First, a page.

Fine Art Photography Daily

Annu Palakunnathu Matthew: SPE Future Focus Project Support Grant Winner

SPE (Society of Photographic Educators) recently announced Annu Palakunnathu Matthew as the recipient of the inaugural SPE Future Focus Project Support Grant for her project From Immigrant to Native: Imaging the New American. Annu has a long history of creating photographs and videos based on identity, place, family, and memory.  Her award winning work–short videos that reflect the passage of time–are compelling.  You can find more on her website.

Annu’s $5,000 SPE professional award recognizes one professional member’s exceptional creative photographic work and directly supports the creative and professional development of a new project or completion of an existing project created in traditional still photography, digital video/film, multimedia, installation, or created for web-based platforms. The results of the funded project will be presented at the 2015 national conference in New Orleans. Funding for this grant is made possible in part by SPE’s Future Focus Campaign, representing donations and support from members and friends.

Erika Gentry, Chair of SPE’s Awards and Recognition Committee, wrote of her proposal, “Matthew’s work stood out for its conceptual strength and innovative presentation, which animates photographs from historical family albums with present day re-enactments to explore generational transitions. New work funded by this grant will be used to photograph multiple generations of immigrants across America representing the new immigrant population in the US. Through digital technology old and new images flow into one another, revealing the blurring spectrum of the generations moving from immigrant to native.”

Annu’s recent exhibitions include Sepia International, New York City, the RISD Museum, Newark Art Museum, 2009 Guangzhou Biennial of Photography, China, Tang Museum and the Smithsonian Institute Museum of National History. Among the list of grants recently supporting Annu‘s work include a 2012 Fulbright fellowship, the John Gutmann fellowship, MacColl Johnson fellowship, Rhode Island State Council of the Arts fellowship and the American Institute of Indian Studies Creative Arts fellowship. She was recently an artist in residence at the Yaddo Colony and the MacDowell Colony. Her work can be found in the collection of the George Eastman House, Fogg Museum at Harvard, Museum of Fine Arts in Houston, Center for Creative Photography and the RISD Museum among others.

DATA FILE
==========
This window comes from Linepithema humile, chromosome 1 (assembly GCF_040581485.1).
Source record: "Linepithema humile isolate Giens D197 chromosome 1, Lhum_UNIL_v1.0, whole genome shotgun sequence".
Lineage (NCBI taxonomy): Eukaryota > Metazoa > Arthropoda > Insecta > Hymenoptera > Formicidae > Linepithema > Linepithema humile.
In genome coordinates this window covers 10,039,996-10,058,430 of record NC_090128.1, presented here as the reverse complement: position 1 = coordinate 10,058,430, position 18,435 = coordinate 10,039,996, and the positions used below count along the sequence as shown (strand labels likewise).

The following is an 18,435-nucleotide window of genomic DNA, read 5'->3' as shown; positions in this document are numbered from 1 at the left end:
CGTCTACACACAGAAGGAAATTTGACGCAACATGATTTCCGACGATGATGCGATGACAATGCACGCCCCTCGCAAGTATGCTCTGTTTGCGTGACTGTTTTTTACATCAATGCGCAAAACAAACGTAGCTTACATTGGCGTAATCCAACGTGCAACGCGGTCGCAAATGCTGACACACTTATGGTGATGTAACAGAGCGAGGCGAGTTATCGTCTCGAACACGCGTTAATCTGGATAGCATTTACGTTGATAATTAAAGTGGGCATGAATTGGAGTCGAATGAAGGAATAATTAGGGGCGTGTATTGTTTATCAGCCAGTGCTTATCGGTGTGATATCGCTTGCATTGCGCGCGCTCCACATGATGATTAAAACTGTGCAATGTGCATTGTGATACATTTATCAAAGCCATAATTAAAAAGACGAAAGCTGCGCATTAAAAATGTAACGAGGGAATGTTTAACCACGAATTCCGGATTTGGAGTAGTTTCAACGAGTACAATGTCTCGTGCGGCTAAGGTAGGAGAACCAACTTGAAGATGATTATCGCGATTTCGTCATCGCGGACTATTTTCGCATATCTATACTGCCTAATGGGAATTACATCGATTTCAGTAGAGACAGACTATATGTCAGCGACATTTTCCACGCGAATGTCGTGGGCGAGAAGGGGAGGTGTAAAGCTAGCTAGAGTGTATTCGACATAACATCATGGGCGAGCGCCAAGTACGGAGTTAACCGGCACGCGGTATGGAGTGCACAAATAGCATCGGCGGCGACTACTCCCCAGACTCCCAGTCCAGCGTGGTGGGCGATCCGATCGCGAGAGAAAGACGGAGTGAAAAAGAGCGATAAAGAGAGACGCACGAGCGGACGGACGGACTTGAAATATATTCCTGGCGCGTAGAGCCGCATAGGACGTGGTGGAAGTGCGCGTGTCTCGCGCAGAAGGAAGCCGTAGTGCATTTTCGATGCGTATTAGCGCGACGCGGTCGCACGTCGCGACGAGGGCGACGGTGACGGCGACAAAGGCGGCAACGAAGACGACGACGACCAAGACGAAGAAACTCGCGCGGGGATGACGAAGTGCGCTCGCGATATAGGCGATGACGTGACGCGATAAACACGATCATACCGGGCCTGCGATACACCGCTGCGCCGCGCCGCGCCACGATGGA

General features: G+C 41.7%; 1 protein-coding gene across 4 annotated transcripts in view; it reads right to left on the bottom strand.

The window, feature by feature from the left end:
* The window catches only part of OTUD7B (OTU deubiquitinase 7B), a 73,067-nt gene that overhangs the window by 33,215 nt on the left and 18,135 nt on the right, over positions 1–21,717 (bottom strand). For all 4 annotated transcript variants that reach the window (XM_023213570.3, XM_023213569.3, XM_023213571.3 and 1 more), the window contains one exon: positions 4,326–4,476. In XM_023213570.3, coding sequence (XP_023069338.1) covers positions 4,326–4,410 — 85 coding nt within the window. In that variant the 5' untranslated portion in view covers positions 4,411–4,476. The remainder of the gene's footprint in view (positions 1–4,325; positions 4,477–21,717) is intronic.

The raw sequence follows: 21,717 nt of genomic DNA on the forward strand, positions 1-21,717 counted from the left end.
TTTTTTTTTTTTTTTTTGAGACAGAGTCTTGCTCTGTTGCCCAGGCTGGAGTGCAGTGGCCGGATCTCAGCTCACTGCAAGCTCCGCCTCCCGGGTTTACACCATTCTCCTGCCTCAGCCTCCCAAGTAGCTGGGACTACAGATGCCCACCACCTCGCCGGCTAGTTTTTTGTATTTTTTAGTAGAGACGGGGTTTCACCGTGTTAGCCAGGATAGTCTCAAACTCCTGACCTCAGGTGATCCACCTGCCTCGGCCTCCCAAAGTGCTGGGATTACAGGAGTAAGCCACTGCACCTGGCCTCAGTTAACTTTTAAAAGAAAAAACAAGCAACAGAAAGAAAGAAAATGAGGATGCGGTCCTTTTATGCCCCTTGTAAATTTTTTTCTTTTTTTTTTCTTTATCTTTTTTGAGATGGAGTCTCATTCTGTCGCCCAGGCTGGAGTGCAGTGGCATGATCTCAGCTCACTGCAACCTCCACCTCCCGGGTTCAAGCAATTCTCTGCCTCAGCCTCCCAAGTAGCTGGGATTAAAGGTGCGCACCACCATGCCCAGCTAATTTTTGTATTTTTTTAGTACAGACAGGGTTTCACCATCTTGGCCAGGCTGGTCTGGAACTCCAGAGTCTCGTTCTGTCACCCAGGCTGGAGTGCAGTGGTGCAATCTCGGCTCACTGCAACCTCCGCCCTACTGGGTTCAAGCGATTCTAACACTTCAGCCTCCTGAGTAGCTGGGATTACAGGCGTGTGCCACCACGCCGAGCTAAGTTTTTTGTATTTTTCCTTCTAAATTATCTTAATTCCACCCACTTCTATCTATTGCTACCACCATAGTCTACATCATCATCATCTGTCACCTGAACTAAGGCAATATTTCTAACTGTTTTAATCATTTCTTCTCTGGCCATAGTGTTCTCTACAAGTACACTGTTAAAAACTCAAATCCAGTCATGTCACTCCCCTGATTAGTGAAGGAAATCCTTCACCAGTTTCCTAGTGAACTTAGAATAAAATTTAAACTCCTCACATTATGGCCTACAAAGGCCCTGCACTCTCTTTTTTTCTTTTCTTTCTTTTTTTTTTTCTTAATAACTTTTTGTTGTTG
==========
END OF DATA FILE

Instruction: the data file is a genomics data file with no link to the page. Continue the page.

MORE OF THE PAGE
image from Spacial Memories

Annu’s work is included in the book BLINK from Phaidon, that according to the publisher celebrates the quality and vision of today’s 100 most exciting international contemporary photographers and Self-Portraits and  Home Truths: Motherhood, Photography and Loss by Susan Bright and The Digital Eye by Sylvia Wolf.


image from Memories of India

Annu Palakunnathu Matthew is Professor of Art (Photography) and Director of the Center for the Humanities at the University of Rhode Island and is represented by SepiaEYE, New York City & Tasveer Gallery, India.


Old family photographs remind us of our past and where we have come from and the silent stories that these photographs insinuate. When flipping through a family album, we become more cognizant of the histories and memories of our own and other families. My work builds on the presumed veracity of photographs to spur a critical reflection on the power of photography and it’s effect on the perception of memory, family and the warping of cultures over time.

The old images reignite memories and, like a time machine, take us back to a different time. Using digital technology, I reorient the viewer’s connection to time as I collapse the presumed progression of its borders, so the past and present appear here in the same virtual space.

The final ephemeral animation is built from archival images and recent photographs of three or more generations of women. The digital technology and animation makes it appear that the old and new images magically flow one into another. This malleable flowing object leaves the viewer to wonder where the past and present overlap and warp. Here, history is distorted, evoking a new dimension of memories, which is uniquely digital.

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